Philosophical analysis and social kinds

[Sally Haslanger] In debates over the existence and nature of social kinds such as 'race' and 'gender', philosophers often rely heavily on our intuitions about the nature of the kind. Following this strategy, philosophers often reject social constructionist analyses, suggesting that they change rather than capture the meaning of the kind terms. However, given that social constructionists are often trying to debunk our ordinary (and ideology-ridden?) understandings of social kinds, it is not surprising that their analyses are counterintuitive. This article argues that externalist insights from the critique of the analytic/synthetic distinction can be extended to justify social constructionist analyses. /// [Jennifer Saul] Sally Haslanger's 'What Good Are Our Intuitions? Philosophical Analysis and Social Kinds' is, among other things, a part of the theoretical underpinning for analyses of race and gender concepts that she discusses far more fully elsewhere. My reply focuses on these analyses of race and gender concepts, exploring the ways in which the theoretical work done in this paper and others can or cannot be used to defend these analyses against certain objections. I argue that the problems faced by Haslanger's analyses are in some ways less serious, and in some ways more serious, than they may at first appear. Along the way, I suggest that ordinary speakers may not in fact have race and gender concepts and I explore the ramifications of this claim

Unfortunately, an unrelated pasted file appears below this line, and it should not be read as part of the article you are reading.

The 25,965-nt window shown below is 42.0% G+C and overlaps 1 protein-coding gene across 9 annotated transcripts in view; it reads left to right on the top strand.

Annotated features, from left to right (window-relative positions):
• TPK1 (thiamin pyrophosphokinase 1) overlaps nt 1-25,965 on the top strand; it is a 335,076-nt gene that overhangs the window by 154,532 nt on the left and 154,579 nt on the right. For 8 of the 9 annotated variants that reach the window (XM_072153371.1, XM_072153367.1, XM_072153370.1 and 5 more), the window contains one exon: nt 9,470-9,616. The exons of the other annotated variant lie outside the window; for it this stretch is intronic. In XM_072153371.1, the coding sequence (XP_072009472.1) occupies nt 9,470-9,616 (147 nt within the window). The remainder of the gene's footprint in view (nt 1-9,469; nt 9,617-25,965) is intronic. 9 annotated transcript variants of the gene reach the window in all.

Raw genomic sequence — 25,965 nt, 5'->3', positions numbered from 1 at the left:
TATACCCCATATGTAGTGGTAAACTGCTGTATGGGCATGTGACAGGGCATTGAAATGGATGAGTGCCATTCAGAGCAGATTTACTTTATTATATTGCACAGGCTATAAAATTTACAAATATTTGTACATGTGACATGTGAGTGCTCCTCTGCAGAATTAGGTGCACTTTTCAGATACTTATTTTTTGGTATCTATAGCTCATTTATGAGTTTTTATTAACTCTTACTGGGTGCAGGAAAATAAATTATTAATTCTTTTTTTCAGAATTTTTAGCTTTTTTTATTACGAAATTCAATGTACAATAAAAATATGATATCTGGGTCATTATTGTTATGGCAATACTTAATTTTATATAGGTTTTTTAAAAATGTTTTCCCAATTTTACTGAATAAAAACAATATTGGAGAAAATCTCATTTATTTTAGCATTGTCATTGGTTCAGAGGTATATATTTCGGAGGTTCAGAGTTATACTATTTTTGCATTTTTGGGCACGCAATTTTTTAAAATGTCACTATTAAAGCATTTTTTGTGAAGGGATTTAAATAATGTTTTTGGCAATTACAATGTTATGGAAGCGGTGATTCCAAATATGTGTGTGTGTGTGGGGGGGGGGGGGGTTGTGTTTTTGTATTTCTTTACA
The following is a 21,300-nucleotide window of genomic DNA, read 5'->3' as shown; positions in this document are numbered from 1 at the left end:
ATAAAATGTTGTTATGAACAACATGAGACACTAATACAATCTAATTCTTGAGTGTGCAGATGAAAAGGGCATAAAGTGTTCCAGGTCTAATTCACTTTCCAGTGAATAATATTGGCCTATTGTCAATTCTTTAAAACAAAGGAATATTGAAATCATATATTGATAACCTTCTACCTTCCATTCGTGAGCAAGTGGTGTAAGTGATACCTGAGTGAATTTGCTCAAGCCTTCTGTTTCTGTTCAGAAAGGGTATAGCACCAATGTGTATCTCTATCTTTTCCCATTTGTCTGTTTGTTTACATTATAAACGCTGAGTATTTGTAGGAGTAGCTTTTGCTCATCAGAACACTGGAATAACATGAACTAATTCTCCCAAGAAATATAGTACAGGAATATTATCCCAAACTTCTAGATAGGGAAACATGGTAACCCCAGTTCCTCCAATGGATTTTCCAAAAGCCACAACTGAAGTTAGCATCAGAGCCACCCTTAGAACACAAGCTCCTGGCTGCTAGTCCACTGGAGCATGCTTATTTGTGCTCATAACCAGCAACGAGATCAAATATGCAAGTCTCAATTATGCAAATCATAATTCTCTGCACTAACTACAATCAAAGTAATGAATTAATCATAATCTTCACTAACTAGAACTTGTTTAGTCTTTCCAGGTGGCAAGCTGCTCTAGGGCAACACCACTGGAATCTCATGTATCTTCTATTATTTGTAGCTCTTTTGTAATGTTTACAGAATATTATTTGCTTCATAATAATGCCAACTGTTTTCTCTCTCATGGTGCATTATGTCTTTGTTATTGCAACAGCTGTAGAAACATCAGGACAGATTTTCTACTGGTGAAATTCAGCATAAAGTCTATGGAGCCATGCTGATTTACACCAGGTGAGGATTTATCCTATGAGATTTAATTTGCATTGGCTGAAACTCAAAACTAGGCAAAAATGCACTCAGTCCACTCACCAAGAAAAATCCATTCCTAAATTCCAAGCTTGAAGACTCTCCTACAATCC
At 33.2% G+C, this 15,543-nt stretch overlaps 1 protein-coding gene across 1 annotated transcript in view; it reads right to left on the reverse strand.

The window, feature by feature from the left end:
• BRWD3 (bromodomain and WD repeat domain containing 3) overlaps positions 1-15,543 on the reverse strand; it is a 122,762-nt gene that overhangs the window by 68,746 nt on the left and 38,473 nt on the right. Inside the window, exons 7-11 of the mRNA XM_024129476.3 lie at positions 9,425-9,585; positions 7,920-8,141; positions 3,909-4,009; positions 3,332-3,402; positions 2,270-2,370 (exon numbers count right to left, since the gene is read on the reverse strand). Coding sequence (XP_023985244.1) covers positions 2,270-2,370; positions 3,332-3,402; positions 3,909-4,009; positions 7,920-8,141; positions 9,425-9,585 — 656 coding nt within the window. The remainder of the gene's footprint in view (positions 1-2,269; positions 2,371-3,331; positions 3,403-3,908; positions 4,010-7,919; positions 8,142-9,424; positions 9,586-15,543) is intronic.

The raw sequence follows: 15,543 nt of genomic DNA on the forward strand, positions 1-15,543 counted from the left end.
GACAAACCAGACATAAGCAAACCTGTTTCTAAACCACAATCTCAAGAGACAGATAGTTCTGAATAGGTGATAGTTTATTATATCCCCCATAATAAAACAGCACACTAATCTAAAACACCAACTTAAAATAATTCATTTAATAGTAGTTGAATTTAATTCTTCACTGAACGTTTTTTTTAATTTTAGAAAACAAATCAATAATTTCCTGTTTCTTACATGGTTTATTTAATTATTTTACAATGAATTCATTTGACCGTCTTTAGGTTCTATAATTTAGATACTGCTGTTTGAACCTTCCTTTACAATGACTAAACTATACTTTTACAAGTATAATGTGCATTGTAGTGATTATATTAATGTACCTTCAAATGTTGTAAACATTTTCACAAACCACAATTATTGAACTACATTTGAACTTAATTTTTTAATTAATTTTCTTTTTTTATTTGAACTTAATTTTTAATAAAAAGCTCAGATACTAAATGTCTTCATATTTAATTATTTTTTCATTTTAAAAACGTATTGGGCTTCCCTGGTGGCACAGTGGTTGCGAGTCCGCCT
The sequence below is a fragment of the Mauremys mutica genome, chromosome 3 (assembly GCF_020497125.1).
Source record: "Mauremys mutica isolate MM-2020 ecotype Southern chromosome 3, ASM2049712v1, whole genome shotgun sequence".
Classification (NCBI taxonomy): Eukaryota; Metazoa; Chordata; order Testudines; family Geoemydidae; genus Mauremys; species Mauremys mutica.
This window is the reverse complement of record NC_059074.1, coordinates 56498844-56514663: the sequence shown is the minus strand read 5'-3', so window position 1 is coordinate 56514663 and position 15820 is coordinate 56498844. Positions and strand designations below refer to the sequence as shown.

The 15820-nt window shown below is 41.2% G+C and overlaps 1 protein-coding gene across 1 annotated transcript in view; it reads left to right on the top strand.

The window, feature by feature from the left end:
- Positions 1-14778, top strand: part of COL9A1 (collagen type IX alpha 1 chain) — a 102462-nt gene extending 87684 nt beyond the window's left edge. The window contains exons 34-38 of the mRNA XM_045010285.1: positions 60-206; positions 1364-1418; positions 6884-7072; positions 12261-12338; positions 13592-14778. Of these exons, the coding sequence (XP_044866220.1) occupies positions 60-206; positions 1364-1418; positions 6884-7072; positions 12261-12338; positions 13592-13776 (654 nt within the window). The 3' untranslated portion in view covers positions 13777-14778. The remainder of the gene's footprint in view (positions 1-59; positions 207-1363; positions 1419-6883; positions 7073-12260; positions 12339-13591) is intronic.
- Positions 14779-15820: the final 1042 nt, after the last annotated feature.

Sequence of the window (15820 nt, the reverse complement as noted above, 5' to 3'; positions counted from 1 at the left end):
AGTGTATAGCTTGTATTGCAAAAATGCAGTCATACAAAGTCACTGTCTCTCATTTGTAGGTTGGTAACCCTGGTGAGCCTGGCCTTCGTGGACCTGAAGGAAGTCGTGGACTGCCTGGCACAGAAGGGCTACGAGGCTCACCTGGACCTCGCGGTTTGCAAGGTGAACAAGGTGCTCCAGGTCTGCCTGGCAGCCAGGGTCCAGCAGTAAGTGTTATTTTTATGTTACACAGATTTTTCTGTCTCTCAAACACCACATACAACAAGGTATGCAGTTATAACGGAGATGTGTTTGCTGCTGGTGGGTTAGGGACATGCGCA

Keywords No keywords specified (fix it)
Categories (categorize this paper)
 Save to my reading list
Follow the author(s)
My bibliography
Export citation
Find it on Scholar
Edit this record
Mark as duplicate
Revision history Request removal from index
Download options
PhilPapers Archive

Upload a copy of this paper     Check publisher's policy on self-archival     Papers currently archived: 13,022
External links
Setup an account with your affiliations in order to access resources via your University's proxy server
Configure custom proxy (use this if your affiliation does not provide a proxy)
Through your library
References found in this work BETA

No references found.

Citations of this work BETA

No citations found.

Similar books and articles
Muhammad Ali Khalidi (2015). Three Kinds of Social Kinds. Philosophy and Phenomenological Research 90 (1):96-112.
Ingvar Johansson (1991). Pluralism and Rationality in the Social Sciences. Philosophy of the Social Sciences 21 (4):427-443.
Talbot M. Brewer (2003). Two Kinds of Commitments (and Two Kinds of Social Groups). Philosophy and Phenomenological Research 66 (3):554–583.
Toni Rønnow-Rasmussen (2009). On for Someone's Sake Attitudes. Ethical Theory and Moral Practice 12 (4):397 - 411.

Monthly downloads

Added to index


Total downloads

105 ( #13,234 of 1,410,431 )

Recent downloads (6 months)

17 ( #13,266 of 1,410,431 )

How can I increase my downloads?

My notes
Sign in to use this feature

Start a new thread
There  are no threads in this forum
Nothing in this forum yet.